"How are they going to detonate it, you think?" Winchester asked, looking around, trying to spot the triggerman. He saw no one but the Iraqi soldiers and Marines lying on their stomachs in the irrigation ditch, away from the dog. The mud-walled and brick buildings across the way looked empty, abandoned, their windows blank and dark.
"Cell phone, most likely," the sergeant said sourly. "From somewhere over there, in one of those apartments. Or a garage door opener."
"Saving lives is my job," the corpsman said. "I want to take a look."
"You’re an idiot."
"Probably." Winchester grinned. He had a good grin.
"Jesus! Don’t do nothin’ stupid."
With that admonition ringing in his ears, Winchester ditched the first-aid bag and trotted toward the car. From ten feet away he could see the woman’s head slumped over, see that the door was ajar. He closed to five feet.
She wasn’t wearing a seat belt, and a bomb was lying on the driver’s seat. Looked like four sticks of dynamite, fused, with a black box taped to the bundle. The woman moved her head slightly, and he heard a low moan.
Winchester ran back to the ditch, holding his helmet in place, and flopped down beside the sergeant.
"There’s a bomb on the driver’s seat," he told the sergeant, whose name was Joe Martinez. "And she’s still alive. I think I can get her out of there before they blow it. Takes time to dial a phone, time for the network to make the phone you called ring. Might be enough time."
"Might be just enough to kill you, you silly son of a bitch."
"The door is ajar and she isn’t wearing a seat belt. I can do this. Open the door and grab her and run like hell."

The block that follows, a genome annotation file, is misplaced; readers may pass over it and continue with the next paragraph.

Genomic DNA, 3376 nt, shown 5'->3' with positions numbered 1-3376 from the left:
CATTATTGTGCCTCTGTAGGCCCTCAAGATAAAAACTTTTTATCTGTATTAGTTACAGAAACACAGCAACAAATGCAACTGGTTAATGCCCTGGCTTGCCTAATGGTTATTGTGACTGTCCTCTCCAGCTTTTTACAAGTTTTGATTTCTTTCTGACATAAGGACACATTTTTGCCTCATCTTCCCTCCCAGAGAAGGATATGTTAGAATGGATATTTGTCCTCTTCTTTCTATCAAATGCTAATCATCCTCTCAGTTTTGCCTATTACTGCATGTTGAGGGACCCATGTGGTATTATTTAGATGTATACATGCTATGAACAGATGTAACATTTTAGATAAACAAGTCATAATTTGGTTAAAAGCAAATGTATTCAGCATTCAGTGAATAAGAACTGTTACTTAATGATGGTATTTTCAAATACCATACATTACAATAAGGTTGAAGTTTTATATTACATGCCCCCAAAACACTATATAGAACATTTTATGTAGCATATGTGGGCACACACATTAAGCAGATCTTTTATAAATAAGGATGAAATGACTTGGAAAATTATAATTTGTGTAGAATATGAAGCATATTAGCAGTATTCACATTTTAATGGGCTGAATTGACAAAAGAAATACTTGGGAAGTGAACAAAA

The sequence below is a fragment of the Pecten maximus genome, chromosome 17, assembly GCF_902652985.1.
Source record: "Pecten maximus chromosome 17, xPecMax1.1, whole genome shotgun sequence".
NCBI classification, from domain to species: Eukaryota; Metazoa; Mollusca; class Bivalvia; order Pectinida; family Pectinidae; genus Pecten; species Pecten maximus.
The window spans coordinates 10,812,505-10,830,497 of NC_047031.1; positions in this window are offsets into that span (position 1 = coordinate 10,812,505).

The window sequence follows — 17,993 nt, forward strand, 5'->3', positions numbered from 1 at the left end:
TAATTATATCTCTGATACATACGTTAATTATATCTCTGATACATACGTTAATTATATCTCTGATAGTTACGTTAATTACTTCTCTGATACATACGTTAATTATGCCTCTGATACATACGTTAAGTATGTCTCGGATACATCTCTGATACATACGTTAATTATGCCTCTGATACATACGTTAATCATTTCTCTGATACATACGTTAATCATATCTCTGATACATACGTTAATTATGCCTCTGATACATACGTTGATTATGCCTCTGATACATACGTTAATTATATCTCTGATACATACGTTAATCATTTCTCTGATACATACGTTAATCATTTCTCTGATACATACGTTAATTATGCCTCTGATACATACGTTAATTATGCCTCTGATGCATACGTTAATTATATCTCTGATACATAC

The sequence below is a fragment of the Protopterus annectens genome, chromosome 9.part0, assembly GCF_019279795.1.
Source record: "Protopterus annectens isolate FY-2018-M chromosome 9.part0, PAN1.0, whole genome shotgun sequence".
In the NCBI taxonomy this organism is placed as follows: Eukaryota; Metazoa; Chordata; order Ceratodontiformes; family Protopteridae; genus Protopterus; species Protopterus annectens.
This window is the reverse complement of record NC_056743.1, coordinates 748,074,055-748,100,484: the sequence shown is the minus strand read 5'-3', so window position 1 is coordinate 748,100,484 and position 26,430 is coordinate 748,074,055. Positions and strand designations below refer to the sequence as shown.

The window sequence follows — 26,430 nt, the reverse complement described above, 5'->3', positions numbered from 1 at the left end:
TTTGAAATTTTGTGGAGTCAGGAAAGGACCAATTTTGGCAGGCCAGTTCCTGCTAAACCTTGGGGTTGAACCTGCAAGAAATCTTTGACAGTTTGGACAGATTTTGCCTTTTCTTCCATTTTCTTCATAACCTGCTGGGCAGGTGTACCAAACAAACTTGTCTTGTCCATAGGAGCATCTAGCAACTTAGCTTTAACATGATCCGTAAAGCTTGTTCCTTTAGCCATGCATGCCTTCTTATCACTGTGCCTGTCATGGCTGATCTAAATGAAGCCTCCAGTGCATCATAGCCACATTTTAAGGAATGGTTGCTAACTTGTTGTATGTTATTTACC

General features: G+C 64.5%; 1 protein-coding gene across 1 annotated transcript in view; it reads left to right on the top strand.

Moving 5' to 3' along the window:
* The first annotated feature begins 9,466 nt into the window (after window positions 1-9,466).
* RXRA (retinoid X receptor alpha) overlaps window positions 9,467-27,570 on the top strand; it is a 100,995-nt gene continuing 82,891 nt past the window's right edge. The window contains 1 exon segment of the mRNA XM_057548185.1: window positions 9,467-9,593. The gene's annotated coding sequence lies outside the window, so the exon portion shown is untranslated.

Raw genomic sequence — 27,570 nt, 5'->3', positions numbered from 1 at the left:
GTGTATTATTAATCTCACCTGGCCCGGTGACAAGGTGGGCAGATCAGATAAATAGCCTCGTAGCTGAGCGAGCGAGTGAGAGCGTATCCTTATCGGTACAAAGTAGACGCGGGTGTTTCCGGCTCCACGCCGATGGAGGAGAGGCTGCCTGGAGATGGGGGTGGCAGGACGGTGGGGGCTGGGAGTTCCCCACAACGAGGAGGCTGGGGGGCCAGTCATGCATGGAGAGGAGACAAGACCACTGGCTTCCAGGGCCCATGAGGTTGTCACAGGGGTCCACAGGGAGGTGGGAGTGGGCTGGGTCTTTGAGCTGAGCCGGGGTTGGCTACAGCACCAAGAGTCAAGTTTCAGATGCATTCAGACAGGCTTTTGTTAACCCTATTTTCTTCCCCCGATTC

"You’re an idiot," Sergeant Martinez repeated.
"Would you try it if she was your sister?"
"She ain’t my sister," the sergeant said with feeling as he scanned the buildings across the road. "What do they say? No good deed goes unpunished?"
"I will go," the Iraqi soldier said. He laid his weapon on the edge of the ditch, began taking off his web belt. "Two men, one on each arm."
sister, Joe," Owen Winchester said to Martinez. He grinned again, broadly.
The sergeant watched as Winchester and the Iraqi soldier took off all their gear and their helmets, so they could run faster.
"You fuckin’ swabbie! You got balls as big as pumpkins. How do you carry them around?" Martinez laid down his rifle, took off his web belt and tossed his helmet beside the rifle. "I’ll get the door. You two get her." He took a deep breath and exhaled explosively. "Okay, on three. One, two, threeeee!"
They vaulted from the ditch and sprinted toward the car. The sergeant jerked the door open. The other two men reached in, Winchester grabbing one arm and the Iraqi the other, and pulled the wounded woman from the car, then hooked an arm under each armpit. Joe Martinez picked up her feet, and they began to run.
They were ten feet from the car when the bomb exploded.
Excerpted from The Assassin by Stephen Coonts
Copyright © 2008 by Stephen Coonts
Published in 2008 by St. Martin’s Press
All rights reserved. This work is protected under copyright laws and reproduction is strictly prohibited. Permission to reproduce the material in any manner or medium must be secured from the Publisher.